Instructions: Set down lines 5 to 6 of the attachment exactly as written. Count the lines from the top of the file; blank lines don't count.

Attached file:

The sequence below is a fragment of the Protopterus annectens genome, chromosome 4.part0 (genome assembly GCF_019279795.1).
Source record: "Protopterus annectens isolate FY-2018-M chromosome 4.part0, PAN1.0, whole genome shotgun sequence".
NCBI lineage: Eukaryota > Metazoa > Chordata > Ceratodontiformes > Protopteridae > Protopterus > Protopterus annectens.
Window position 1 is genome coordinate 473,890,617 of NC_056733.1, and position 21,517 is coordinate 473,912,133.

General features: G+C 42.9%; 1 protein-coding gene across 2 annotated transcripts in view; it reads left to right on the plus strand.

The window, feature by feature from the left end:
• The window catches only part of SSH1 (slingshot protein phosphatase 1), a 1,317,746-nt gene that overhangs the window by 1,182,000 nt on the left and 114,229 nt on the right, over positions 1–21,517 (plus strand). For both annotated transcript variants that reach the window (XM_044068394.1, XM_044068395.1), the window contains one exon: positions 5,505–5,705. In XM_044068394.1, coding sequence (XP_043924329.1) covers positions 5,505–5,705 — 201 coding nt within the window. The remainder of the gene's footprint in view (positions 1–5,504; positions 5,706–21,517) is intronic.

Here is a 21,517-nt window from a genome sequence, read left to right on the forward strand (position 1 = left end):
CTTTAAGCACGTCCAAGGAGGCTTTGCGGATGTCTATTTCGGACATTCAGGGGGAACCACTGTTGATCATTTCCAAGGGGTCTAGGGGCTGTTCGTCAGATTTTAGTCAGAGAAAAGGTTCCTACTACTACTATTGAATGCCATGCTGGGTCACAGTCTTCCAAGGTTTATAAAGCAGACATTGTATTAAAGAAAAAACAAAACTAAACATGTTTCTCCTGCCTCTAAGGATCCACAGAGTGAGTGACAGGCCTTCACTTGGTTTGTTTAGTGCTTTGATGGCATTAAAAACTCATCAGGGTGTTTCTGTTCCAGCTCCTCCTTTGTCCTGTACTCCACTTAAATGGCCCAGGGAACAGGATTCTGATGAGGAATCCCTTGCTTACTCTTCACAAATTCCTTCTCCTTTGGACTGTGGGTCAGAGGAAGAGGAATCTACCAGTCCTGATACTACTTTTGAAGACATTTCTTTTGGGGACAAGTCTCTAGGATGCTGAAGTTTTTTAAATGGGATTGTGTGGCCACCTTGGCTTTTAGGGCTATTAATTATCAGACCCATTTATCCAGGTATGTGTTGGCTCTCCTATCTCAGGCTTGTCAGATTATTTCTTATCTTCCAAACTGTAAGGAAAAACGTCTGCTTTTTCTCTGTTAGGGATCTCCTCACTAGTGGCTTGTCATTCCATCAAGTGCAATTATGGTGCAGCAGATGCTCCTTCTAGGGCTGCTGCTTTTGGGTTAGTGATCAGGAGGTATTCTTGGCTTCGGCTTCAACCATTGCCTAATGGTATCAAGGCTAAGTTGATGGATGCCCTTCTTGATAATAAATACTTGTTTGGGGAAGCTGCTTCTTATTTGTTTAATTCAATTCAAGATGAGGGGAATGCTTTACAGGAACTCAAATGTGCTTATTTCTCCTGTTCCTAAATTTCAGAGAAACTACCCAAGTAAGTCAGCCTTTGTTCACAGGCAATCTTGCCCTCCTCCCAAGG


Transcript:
General features: G+C 42.9%; 1 protein-coding gene across 2 annotated transcripts in view; it reads left to right on the plus strand.

The window, feature by feature from the left end: